Balance problems, Dizziness, Vertigo:

You might have BPPV (Benign Paroxysmal Positional Vertigo), but

You can treat BPPV !    

Benign paroxysmal positioning vertigo (BPPV) is a disorder caused by inner ear problems. The most common symptoms are repeated episodes of positional vertigo, or of a spinning sensation caused by changes in the position of the head.

Two vertigo treatments have been found effective for relieving symptoms of BPPV and overcoming dizziness: the Epley manoeuvre and the Semont manoeuvre. The Epley manoeuvre employs gravity to help a patient that needs vertigo treatment and involves moving the calcium particles that cause the condition. This form of vertigo treatment can be performed by trained health professionals or tought to patients to practice at home. In the Semont manoeuvre, patients themselves are able to achieve repositioning.
Although know as a vertigo treatment, the Epley manoeuvre does not destroy the actual presence of the particles (otoconia), instead it changes their position moving the particles from areas in the inner ear which cause vertigo, into areas where they do not cause these problems (their natural position) thus overcoming dizziness.
The DizzyFIX vertigo treatment device enables patients and health professionals to perform the Epley manouvre correctly.

© 2011 - BPPV, Vertigo Treatment, Overcomming Dizziness, Vertigo Cure, BPPV Help - FixEar Ltd
Listed in the YFS business directory in the Vertigo Treatment category

BPPV Symptoms - Do I have BPPV ?

DISCLAIMER: While the information offered here is intended to be of help to the user, this information in no way establishes a doctor-patient relationship between the user and FixEar Ltd. or any FixEar Ltd. Employee/Representative.

Always consult a physician before pursuing any treatment.
Please see disclaimer here.

What is BPPV?

BPPV is the most common cause of vertigo related to the ear. About 1 in 5 people who have dizziness will have BPPV. This number increases in the elderly or in at risk populations. About every 1 in 40 people will have BPPV at some point in their life.

While BPPV is common, it is not the cause of all types of dizziness. It is usually possible to differentiate BPPV from other causes. If the following statements describe your dizziness, it is likely that you suffer from BPPV:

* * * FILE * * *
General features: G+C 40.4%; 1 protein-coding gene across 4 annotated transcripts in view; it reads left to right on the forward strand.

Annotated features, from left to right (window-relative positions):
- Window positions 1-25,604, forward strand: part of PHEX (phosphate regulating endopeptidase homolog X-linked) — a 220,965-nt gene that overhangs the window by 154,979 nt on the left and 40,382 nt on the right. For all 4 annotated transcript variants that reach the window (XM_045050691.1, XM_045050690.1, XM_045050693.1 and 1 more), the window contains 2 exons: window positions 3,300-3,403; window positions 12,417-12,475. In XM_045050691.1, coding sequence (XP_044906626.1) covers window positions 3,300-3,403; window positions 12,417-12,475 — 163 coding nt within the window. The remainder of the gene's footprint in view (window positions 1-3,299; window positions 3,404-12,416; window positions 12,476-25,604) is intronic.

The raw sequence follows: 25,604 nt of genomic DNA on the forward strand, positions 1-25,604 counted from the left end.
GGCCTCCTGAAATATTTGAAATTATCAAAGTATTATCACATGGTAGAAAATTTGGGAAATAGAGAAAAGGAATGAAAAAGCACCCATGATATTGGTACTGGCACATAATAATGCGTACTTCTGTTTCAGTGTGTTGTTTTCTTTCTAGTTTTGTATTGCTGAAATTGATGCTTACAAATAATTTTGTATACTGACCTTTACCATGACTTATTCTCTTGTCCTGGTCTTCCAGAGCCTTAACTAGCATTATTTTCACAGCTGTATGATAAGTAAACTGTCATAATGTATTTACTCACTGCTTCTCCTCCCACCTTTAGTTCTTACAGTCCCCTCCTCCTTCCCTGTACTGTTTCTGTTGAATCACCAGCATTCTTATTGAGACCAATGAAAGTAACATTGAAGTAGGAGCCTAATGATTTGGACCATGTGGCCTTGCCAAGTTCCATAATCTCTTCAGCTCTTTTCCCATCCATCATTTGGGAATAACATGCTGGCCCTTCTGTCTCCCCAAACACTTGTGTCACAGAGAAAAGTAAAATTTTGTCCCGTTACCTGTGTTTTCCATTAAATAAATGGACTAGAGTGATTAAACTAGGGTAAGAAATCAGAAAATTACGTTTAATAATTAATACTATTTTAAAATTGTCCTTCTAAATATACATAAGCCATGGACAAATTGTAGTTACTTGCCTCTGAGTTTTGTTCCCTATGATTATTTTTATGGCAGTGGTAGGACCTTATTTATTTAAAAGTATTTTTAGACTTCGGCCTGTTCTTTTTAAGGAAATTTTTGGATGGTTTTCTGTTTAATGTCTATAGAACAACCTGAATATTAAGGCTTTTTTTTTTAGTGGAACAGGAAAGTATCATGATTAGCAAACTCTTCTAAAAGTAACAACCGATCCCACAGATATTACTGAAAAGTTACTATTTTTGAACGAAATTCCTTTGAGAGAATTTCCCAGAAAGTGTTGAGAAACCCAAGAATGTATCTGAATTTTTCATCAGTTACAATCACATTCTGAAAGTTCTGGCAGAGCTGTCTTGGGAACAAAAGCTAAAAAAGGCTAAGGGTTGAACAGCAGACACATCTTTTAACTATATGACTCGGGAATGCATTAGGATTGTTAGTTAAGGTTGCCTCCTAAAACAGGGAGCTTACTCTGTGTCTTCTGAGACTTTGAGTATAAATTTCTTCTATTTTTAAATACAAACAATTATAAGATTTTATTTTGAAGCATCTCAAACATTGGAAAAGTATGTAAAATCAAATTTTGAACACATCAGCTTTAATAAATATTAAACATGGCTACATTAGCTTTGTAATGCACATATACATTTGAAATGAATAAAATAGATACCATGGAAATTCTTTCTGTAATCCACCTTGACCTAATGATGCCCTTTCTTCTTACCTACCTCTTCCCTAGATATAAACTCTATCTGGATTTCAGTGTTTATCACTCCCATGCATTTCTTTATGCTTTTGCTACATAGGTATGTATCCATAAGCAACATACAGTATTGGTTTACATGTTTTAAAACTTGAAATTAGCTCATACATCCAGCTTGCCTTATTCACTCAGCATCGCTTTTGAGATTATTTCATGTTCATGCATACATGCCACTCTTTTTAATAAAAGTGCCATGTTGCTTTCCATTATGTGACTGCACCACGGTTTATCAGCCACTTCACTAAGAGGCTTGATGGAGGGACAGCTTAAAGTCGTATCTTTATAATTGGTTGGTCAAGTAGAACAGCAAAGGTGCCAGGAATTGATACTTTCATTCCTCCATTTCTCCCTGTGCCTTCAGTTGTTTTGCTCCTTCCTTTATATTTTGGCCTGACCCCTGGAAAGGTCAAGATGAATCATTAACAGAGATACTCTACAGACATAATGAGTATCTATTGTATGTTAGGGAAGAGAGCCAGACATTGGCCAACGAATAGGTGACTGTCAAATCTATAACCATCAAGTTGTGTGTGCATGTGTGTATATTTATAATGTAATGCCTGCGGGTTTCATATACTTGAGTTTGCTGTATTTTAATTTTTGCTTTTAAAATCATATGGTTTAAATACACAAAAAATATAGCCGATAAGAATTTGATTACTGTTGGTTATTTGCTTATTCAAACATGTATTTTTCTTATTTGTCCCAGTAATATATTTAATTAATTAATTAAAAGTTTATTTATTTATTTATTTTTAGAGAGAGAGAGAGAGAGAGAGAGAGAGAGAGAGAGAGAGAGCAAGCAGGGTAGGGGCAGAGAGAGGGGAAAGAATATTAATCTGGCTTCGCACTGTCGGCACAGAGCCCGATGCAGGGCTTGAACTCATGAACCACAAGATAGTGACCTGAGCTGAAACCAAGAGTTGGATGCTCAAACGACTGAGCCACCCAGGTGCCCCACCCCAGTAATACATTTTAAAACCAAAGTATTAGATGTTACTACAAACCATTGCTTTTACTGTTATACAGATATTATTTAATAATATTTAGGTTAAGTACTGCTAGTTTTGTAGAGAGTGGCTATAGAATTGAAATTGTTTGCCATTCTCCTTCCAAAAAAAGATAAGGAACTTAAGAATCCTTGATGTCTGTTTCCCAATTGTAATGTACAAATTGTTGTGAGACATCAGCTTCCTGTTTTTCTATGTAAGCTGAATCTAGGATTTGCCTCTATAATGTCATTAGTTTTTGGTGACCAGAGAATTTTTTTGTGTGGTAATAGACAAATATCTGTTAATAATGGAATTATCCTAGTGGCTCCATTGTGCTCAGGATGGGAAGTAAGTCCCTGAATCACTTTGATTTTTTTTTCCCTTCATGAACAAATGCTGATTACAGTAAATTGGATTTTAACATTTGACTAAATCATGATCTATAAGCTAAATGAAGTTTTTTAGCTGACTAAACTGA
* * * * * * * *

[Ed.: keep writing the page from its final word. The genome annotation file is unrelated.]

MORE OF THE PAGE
1. My dizziness lasts only seconds (less than one minute, never hours or days).
  2. The symptoms occur with certain head positions
    (e.g. looking up, bending down, turned sideways whilst lying down)
  3. It feels like either the room or my body is spinning.
  4. My dizziness is not associated with a change in my hearing or a noise in my ears.
The "B" in BPPV stands for benign, because in most cases it resolves on its own within a couple of weeks, however without treatment it persist in about a third or more.

Information to help diagnose BPPV

(modified from M von Brevern, A Radtke, F Lezius, M Feldmann, T Ziese, T Lempert: Epidemiology of benign paroxysmal positional vertigo. A population-based study  in Journal of Neurology, Neurosurgery, and Psychiatry 2007;78:710-715)

  1. "Vestibular Vertigo" is dizziness related to the ear (you must have at least one of following 3 symptoms):
    1. Spontaneous rotational vertigo (sudden spinning of self or the surrounding)
    2. Positional vertigo (Spinning when changing the head position)
    3. Recurrent dizziness with nausea (sick to the stomach) and
      either nystagmus (involuntary eyemovements making it difficult to read) or imbalance.
  2. Benign paroxysmal positional vertigo (ALL 4 of the following must be true):
    1. Recurrent "Vestibular Vertigo" (as above)
    2. The duration of the attack must always be < 1 minute
    3. Symptoms invariably provoked by the following changes of head position:
      1. Lying down or
      2. Turning over in the supine (lying on your back) position
        or at least 2 of the following manoeuvres:
        1. Reclining the head
        2. Rising up from supine (lying on your back) position
        3. Bending forward
    4. Not attributable to another disorder

The gold standard to diagnose are the history and the typical nystagmus (eyemovement) seen during the Hallpike manouvre. A video of the Hallpike manouvre can be seen here.

If the above tests show that you have BPPV, then the DizzyFIX may be right for you!

BPPV Nystagmus

People with BPPV experience rapid involuntary eye motion called Nystagmus when changing head position in relation to space. The Nystagmus associated with BPPV is rotatory (13 MB movie link). The top of the eye moves towards the ground. This is called Geotropic. The Nystagmus disappears after several seconds and the associated vertigo passes.

DizzyFix to treat BPPV

A diagnostic worksheet for BPPV produced by Dr Umapathy:
Just click here: BAAP document for BPPV

Be aware:

If a violent sudden vertigo/dizziness is associated with double vision, other problems seeing or swallowing or moving limbs poor circulation of the brain can be the reason. This can be a warning sign or part of a stroke and immediate medical care is required. This is NOT BPPV.

A stroke requires urgent hospital care! 
If in doubt always act on the side of caution and see medical help straight away